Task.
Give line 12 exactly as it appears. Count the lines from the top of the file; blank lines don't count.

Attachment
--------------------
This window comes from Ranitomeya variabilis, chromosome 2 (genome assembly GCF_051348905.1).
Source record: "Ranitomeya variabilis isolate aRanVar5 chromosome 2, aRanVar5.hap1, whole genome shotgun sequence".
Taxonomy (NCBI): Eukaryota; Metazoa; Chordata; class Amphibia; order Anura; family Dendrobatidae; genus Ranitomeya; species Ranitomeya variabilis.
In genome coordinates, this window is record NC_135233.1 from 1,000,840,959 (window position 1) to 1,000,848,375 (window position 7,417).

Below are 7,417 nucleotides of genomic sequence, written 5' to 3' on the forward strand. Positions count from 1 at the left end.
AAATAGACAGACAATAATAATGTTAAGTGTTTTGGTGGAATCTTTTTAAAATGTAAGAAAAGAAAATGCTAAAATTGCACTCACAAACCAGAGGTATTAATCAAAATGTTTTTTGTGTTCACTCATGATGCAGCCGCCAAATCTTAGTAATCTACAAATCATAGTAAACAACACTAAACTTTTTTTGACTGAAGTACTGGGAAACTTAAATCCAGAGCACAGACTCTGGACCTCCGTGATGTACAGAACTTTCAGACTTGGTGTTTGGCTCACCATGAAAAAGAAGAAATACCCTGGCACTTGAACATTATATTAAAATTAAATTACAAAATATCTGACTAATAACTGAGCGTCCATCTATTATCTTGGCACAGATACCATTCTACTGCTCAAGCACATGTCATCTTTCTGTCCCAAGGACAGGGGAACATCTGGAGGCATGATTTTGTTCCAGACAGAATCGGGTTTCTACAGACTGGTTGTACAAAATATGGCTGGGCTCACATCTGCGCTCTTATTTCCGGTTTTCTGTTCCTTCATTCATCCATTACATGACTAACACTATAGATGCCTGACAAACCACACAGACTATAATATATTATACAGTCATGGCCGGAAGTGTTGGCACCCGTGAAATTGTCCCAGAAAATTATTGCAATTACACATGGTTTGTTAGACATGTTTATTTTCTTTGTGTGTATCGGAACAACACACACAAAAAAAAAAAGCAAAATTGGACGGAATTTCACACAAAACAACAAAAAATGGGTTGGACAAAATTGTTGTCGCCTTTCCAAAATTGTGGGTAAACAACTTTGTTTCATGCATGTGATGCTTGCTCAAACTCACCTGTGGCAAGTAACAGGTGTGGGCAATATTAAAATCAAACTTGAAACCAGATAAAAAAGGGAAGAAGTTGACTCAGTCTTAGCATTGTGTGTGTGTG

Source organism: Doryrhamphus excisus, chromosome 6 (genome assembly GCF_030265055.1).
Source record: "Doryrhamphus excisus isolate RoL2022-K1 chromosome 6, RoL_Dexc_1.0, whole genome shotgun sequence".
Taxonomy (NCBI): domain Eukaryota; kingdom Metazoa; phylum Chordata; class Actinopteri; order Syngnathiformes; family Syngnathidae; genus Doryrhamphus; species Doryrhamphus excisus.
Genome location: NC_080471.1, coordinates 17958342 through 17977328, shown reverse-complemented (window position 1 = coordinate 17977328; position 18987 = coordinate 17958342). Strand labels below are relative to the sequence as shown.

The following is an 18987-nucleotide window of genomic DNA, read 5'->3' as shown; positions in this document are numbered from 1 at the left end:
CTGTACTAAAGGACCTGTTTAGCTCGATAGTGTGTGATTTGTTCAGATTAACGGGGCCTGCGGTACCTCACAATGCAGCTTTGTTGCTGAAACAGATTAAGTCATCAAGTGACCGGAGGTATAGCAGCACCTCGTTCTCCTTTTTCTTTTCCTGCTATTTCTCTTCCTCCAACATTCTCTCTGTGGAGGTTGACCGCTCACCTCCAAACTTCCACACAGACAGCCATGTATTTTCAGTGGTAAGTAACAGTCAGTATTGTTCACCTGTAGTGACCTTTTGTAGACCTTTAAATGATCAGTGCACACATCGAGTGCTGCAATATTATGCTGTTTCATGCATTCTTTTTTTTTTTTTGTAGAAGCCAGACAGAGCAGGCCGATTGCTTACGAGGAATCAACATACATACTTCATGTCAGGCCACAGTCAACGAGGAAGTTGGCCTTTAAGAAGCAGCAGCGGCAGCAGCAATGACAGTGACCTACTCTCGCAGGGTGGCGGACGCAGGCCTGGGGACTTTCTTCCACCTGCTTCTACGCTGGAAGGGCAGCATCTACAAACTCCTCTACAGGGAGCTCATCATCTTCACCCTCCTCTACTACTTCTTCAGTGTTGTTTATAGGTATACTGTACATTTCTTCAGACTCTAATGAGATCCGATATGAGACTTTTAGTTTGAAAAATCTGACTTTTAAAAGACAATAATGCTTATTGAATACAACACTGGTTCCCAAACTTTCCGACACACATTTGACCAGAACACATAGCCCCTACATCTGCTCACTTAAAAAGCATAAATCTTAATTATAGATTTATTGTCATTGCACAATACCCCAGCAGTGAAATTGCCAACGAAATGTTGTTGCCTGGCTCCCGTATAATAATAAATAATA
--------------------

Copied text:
CTGTACTAAAGGACCTGTTTAGCTCGATAGTGTGTGATTTGTTCAGATTAACGGGGCCTGCGGTACCTCACAATGCAGCTTTGTTGCTGAAACAGATTAAGTCATCAAGTGACCGGAGGTATAGCAGCACCTCGTTCTCCTTTTTCTTTTCCTGCTATTTCTCTTCCTCCAACATTCTCTCTGTGGAGGTTGACCGCTCACCTCCAAACTTCCACACAGACAGCCATGTATTTTCAGTGGTAAGTAACAGTCAGTATTGTTCACCTGTAGTGACCTTTTGTAGACCTTTAAATGATCAGTGCACACATCGAGTGCTGCAATATTATGCTGTTTCATGCATTCTTTTTTTTTTTTTGTAGAAGCCAGACAGAGCAGGCCGATTGCTTACGAGGAATCAACATACATACTTCATGTCAGGCCACAGTCAACGAGGAAGTTGGCCTTTAAGAAGCAGCAGCGGCAGCAGCAATGACAGTGACCTACTCTCGCAGGGTGGCGGACGCAGGCCTGGGGACTTTCTTCCACCTGCTTCTACGCTGGAAGGGCAGCATCTACAAACTCCTCTACAGGGAGCTCATCATCTTCACCCTCCTCTACTACTTCTTCAGTGTTGTTTATAGGTATACTGTACATTTCTTCAGACTCTAATGAGATCCGATATGAGACTTTTAGTTTGAAAAATCTGACTTTTAAAAGACAATAATGCTTATTGAATACAACACTGGTTCCCAAACTTTCCGACACACATTTGACCAGAACACATAGCCCCTACATCTGCTCACTTAAAAAGCATAAATCTTAATTATAGATTTATTGTCATTGCACAATACCCCAGCAGTGAAATTGCCAACGAAATGTTGTTGCCTGGCTCCCGTATAATAATAAATAATA